What Do You Want to Grow?

Photo by Kyle Ellefson on Unsplash

When you’re planting a garden, you generally don’t fling seeds around and hope they grow up.  You have a plan and work that plan through its various stages, thinning the rows, providing proper care and protection, and looking forward with expectation to the end result.

As part of an educational adventure I’m on this summer, I was required to brainstorm my end-goal of what I (and Michael) want our kids to look or be like when they leave our home.  This list is fluid, knowing that my desires and goals may change for our children as we pass through various stages of life.

I was required to write goals for my children’s minds, bodies, and spirits (relationship with God and fellow men.)  Spiritual goals and mind goals were much easier for me to list than goals related to my children’s bodies, so it was a good exercise.

Photo by SnapbyThree MY on Unsplash

Goals for My Child’s Mind
  • I want my children to be skilled in mathematics and grammar.
  • I want my children to be fluent in two (or more) languages.
  • I want my children to have a love for literature and poetry as well as a firm grasp on what quality literature is.
  • I want my children to be able to argue and defend arguments logically and calmly.
  • I want my children to have an understanding of global current events as well as historical perspective behind them.
  • I want my children to reason independently.
  • I want my children to be able to speak and write fluidly, cohesively, and articulately.
  • I want my children to have fervent imaginations and to have creative outlets for their imaginations.
  • I want my children to be comfortable speaking in public and to have social grace and poise.
  • I want my children to be polite and well-mannered to both those in rank high above them and to those who are on the margins of society.
  • I want my children to understand financial responsibility.
  • I want my children to yearn to continue to learn after I have finished instructing them.
  • I want my children to know how to teach themselves through experience and self-prompted research.
Goals for My Child’s Body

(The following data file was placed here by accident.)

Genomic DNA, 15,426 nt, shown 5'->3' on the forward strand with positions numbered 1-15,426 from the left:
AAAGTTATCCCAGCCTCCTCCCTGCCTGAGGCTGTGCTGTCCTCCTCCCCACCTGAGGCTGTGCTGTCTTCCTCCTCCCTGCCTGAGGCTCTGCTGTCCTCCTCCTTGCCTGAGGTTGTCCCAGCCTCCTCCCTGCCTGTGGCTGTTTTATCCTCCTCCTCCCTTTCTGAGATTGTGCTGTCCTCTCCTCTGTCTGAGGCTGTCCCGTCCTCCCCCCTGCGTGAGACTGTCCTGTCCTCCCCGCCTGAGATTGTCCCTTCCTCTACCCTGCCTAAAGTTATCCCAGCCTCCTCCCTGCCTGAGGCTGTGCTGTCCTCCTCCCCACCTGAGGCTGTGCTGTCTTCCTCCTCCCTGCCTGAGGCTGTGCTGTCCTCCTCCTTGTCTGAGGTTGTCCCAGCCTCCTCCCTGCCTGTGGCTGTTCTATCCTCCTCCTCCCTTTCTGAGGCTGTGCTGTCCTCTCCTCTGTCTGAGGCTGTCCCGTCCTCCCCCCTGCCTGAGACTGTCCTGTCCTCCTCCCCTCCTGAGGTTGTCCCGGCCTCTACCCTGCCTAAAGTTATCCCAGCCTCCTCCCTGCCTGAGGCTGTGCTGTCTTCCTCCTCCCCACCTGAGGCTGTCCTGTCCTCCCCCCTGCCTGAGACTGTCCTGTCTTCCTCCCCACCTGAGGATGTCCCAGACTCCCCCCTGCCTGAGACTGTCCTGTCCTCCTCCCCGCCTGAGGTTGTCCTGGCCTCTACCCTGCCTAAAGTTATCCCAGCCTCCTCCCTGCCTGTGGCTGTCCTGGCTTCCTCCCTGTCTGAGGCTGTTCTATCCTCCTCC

• I want my children to be physically strong and confident in their physical abilities.
  • I want my children to have a healthy and balanced view of nutrition.
  • I want my children to be in control of what they eat rather than being controlled by it.
  • I want my children to be energetic and hardy.
  • I want my children to appreciate sweat and hard effort.
  • I want my children to have a working knowledge of their physical beings, a basic knowledge of naturopathy, and a compassion for the sick.
  • I want my children to love long walks in nature.
  • I want my children to be able to tolerate mild discomfort for appropriate lengths of time without complaint.
  • I want my children to be skilled with their hands in several different capacities.
  • I want my children to have appropriate posture and awareness of their bodies in their setting.
Goals for My Child’s Spirit (relationship with God and other people)
  • I want my children to be competent and familiar with how to comfort sick, grieving, or distressed people of all ages.
  • I want my children to love God with their hearts, souls, and minds.
  • I want my children to have discernment to know what is right and wrong.
  • I want my children to be faithful to God and to His principles.
  • I want my children to be people of integrity and diligence.
  • I want my children to possess merciful hearts, and a passion for justice.
  • I want my children to graciously encourage individuals they come in contact with.
  • I want my children to be even-tempered and not easily swayed from their convictions.
  • I want my children to be servants, humbly and unobtrusively filling in where needed.
  • I want my children to learn hospitality and the art of making our home a place of refuge.
  • I want my children to be familiar with their creator and to glory in His creation.
  • I want my children to hold loosely to things of this world and to revel in the story and plans that God has for their lives.
  • I want my children to be brave.
  • I want my children to have tender hearts.

This list could probably be expounded on.  If you were to write a list like this, what would you make absolutely certain was on there?

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